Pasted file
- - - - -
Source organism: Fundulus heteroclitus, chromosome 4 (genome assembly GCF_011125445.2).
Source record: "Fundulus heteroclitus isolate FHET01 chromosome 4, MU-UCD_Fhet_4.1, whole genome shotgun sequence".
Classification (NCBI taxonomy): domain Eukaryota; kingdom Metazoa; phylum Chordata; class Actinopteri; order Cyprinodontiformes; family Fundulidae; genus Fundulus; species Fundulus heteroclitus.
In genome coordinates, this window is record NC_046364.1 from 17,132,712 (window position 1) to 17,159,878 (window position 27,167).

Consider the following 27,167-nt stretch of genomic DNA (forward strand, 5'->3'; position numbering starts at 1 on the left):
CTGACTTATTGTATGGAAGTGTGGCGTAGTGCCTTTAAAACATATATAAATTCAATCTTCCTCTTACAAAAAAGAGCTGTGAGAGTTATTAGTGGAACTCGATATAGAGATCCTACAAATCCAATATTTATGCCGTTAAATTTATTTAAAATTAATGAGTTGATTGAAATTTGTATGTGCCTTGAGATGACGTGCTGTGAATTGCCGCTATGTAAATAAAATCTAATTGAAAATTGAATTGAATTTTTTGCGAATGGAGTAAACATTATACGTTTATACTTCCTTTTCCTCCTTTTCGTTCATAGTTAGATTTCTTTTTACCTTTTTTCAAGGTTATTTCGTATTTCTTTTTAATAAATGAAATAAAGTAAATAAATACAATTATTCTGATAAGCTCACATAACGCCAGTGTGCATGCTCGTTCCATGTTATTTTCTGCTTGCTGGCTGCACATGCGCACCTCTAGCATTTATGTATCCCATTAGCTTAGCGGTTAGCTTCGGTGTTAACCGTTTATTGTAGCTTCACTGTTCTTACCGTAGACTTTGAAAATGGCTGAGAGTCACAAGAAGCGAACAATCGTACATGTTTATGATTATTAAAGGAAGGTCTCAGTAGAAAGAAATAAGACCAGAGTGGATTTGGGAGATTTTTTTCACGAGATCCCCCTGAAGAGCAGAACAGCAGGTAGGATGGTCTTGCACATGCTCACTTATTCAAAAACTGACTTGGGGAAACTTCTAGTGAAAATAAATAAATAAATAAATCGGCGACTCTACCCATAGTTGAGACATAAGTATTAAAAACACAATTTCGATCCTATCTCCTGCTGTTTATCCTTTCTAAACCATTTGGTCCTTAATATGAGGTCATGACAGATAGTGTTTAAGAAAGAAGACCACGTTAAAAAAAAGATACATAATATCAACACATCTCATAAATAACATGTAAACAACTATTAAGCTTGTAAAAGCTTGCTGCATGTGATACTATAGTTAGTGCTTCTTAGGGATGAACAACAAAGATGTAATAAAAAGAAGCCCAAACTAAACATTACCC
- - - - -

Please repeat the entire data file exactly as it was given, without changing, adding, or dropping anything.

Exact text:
Source organism: Fundulus heteroclitus, chromosome 4 (genome assembly GCF_011125445.2).
Source record: "Fundulus heteroclitus isolate FHET01 chromosome 4, MU-UCD_Fhet_4.1, whole genome shotgun sequence".
Classification (NCBI taxonomy): domain Eukaryota; kingdom Metazoa; phylum Chordata; class Actinopteri; order Cyprinodontiformes; family Fundulidae; genus Fundulus; species Fundulus heteroclitus.
In genome coordinates, this window is record NC_046364.1 from 17,132,712 (window position 1) to 17,159,878 (window position 27,167).

Consider the following 27,167-nt stretch of genomic DNA (forward strand, 5'->3'; position numbering starts at 1 on the left):
CTGACTTATTGTATGGAAGTGTGGCGTAGTGCCTTTAAAACATATATAAATTCAATCTTCCTCTTACAAAAAAGAGCTGTGAGAGTTATTAGTGGAACTCGATATAGAGATCCTACAAATCCAATATTTATGCCGTTAAATTTATTTAAAATTAATGAGTTGATTGAAATTTGTATGTGCCTTGAGATGACGTGCTGTGAATTGCCGCTATGTAAATAAAATCTAATTGAAAATTGAATTGAATTTTTTGCGAATGGAGTAAACATTATACGTTTATACTTCCTTTTCCTCCTTTTCGTTCATAGTTAGATTTCTTTTTACCTTTTTTCAAGGTTATTTCGTATTTCTTTTTAATAAATGAAATAAAGTAAATAAATACAATTATTCTGATAAGCTCACATAACGCCAGTGTGCATGCTCGTTCCATGTTATTTTCTGCTTGCTGGCTGCACATGCGCACCTCTAGCATTTATGTATCCCATTAGCTTAGCGGTTAGCTTCGGTGTTAACCGTTTATTGTAGCTTCACTGTTCTTACCGTAGACTTTGAAAATGGCTGAGAGTCACAAGAAGCGAACAATCGTACATGTTTATGATTATTAAAGGAAGGTCTCAGTAGAAAGAAATAAGACCAGAGTGGATTTGGGAGATTTTTTTCACGAGATCCCCCTGAAGAGCAGAACAGCAGGTAGGATGGTCTTGCACATGCTCACTTATTCAAAAACTGACTTGGGGAAACTTCTAGTGAAAATAAATAAATAAATAAATCGGCGACTCTACCCATAGTTGAGACATAAGTATTAAAAACACAATTTCGATCCTATCTCCTGCTGTTTATCCTTTCTAAACCATTTGGTCCTTAATATGAGGTCATGACAGATAGTGTTTAAGAAAGAAGACCACGTTAAAAAAAAGATACATAATATCAACACATCTCATAAATAACATGTAAACAACTATTAAGCTTGTAAAAGCTTGCTGCATGTGATACTATAGTTAGTGCTTCTTAGGGATGAACAACAAAGATGTAATAAAAAGAAGCCCAAACTAAACATTACCC